Designing homes to conserve energy and use it efficiently, from sources that cause least environmental harm.

Renewable electricity generation

By far the most common renewable system for on-site electricity generation in New Zealand is a photovoltaic grid-connected system.

Properties can generate their own electricity from renewable sources such as photovoltaics, wind, and hydro.

On this page:

  • Buying electricity from renewable sources
  • Generating electricity from renewable sources
  • Key design decisions
  • Property type
  • Security of supply

Around 69% of New Zealand residential energy use is electricity and approximately 80% of electricity comes from renewable sources, including hydro, geothermal and wind. Property owners who want to use renewable energy sources have two options: buy from renewable energy sources, or generate their own energy using renewable sources.

Buying energy from renewable sources

Homeowners can buy electricity from a carboNZero retailer, which means that an equivalent amount of electricity to what they purchase is generated through renewable means. Where this is not possible, e.g. at times when demand exceeds supply of renewable energy, emissions are offset through investment in renewable energy projects.

Some companies generate more renewable electricity than others, and not all companies are both retailers and generators – some retailers buy electricity from the national grid.

Generating energy from renewable sources

Remote area power systems can be used to meet the electricity needs of an individual property or group of properties, by generating electricity close to where it will be used and using sustainable energy sources such as wind, sun and water. A renewable energy generation system involves a significant up-front capital outlay, which will then be offset by the benefits of self-sufficiency in electricity generation.

Interest in renewable energy generation is growing in urban areas too, especially as photovoltaic systems are rapidly falling in price, making them increasingly affordable.

By August 2016, all PV (residential, commercial and industrial) was estimated at 43 MW, up from just 8.2 MW in late 2013. While a significant increase, its contribution to national energy demand remains very small, at around 0.1%. Around 78% of installed capacity is in households.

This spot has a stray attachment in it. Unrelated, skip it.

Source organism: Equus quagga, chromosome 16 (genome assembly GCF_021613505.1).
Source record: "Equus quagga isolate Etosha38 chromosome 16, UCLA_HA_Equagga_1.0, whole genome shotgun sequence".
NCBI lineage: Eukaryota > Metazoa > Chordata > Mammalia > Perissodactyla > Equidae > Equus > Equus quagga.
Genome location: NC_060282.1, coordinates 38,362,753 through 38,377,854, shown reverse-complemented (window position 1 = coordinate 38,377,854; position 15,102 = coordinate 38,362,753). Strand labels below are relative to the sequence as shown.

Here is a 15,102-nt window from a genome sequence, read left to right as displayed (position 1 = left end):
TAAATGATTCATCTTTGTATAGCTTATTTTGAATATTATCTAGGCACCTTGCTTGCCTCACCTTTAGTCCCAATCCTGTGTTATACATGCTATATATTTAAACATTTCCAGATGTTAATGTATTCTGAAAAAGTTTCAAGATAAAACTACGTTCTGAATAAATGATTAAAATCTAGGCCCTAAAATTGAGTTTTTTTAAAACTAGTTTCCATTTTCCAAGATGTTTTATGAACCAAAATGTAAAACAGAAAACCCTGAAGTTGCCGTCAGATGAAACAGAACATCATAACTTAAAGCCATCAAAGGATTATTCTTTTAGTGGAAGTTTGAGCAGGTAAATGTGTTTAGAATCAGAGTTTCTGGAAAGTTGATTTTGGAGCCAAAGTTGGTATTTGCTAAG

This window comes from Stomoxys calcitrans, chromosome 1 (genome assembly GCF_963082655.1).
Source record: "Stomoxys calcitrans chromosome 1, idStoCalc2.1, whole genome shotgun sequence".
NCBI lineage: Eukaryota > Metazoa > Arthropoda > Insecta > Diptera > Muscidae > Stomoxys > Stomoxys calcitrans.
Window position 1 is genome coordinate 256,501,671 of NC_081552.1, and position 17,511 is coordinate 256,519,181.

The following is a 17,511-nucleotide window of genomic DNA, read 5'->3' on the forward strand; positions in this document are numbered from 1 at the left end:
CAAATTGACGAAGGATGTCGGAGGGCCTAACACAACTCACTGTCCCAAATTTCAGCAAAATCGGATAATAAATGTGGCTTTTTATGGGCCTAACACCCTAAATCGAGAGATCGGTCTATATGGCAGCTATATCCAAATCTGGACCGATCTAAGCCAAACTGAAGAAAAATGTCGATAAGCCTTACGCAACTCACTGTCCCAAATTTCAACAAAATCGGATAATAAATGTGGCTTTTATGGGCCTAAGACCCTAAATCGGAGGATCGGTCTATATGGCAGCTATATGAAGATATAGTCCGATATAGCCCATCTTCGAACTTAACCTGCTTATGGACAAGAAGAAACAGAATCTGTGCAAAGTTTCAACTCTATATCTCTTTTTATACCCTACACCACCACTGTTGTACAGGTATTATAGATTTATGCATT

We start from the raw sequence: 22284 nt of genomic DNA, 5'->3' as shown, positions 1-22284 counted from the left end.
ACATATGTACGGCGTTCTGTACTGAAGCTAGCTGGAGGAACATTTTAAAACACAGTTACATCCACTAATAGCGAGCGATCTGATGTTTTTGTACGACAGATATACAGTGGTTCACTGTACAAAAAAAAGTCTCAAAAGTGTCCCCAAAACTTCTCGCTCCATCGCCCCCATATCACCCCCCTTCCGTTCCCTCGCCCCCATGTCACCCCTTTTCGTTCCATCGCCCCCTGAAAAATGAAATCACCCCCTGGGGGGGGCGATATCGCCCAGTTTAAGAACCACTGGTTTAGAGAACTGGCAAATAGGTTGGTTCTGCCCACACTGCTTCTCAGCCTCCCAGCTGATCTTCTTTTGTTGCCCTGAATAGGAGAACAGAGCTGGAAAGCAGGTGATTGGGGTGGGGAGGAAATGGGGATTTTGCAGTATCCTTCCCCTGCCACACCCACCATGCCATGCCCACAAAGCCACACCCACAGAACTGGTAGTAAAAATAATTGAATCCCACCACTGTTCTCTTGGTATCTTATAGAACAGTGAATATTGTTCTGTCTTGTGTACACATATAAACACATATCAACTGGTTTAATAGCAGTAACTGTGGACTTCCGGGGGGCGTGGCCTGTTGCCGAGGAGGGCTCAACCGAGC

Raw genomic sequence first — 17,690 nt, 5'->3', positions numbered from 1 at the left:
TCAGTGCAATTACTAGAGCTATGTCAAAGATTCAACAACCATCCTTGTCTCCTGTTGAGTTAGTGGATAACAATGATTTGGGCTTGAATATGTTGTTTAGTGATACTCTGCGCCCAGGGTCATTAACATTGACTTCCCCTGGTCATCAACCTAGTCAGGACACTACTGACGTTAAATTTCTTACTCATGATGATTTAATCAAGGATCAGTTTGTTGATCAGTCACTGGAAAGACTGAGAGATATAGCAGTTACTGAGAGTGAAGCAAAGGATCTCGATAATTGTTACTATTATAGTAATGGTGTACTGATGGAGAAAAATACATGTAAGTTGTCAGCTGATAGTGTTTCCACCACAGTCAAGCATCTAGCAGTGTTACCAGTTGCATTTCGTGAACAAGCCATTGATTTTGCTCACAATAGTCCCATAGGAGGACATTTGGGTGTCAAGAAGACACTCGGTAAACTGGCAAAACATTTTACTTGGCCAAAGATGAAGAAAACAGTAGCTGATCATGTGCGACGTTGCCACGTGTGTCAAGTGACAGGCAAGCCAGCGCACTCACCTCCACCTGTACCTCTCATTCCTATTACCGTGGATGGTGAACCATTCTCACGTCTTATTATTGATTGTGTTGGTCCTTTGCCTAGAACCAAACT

Homeowners who want to future-proof their new house should install the necessary electrical cabling from their roof to their fuse box (or similar) at the time of construction, even if they don’t plan to install a PV system. This saves money later on, as internal wall access is simplified and no remedial work is required.

Key design decisions

For renewable electricity generation, decisions include:

  • which energy source or sources to use, e.g. photovoltaic, wind, micro-hydro or a combination of all of these
  • energy requirements, i.e. how much electricity is needed to meet peak and overall demand
  • type of electricity storage and/or backup options to use
  • stand-alone or distributed generation system.

Systems must be designed to take account of local conditions (rainfall, wind and town planning) and capacity to meet demand (on-going and peak).

Cost-effectiveness and security of supply should be enhanced by also utilising other energy efficiency measures such as:

Property type

Wind and hydro systems are generally suitable only for larger rural sites or remote locations. Photovoltaics and small-scale wind generation (if permitted) may be used in urban areas.

Security of supply

An electricity supply must be available at all times, able to meet peak demand and cope with the irregular supply of renewable of renewable energy sources. Batteries for storage of electricity are therefore an integral part of the system.

Alternatively, a diesel generator or connection to the grid is required to ensure a continuous supply of electricity.

More information


Updated: 28 November 2015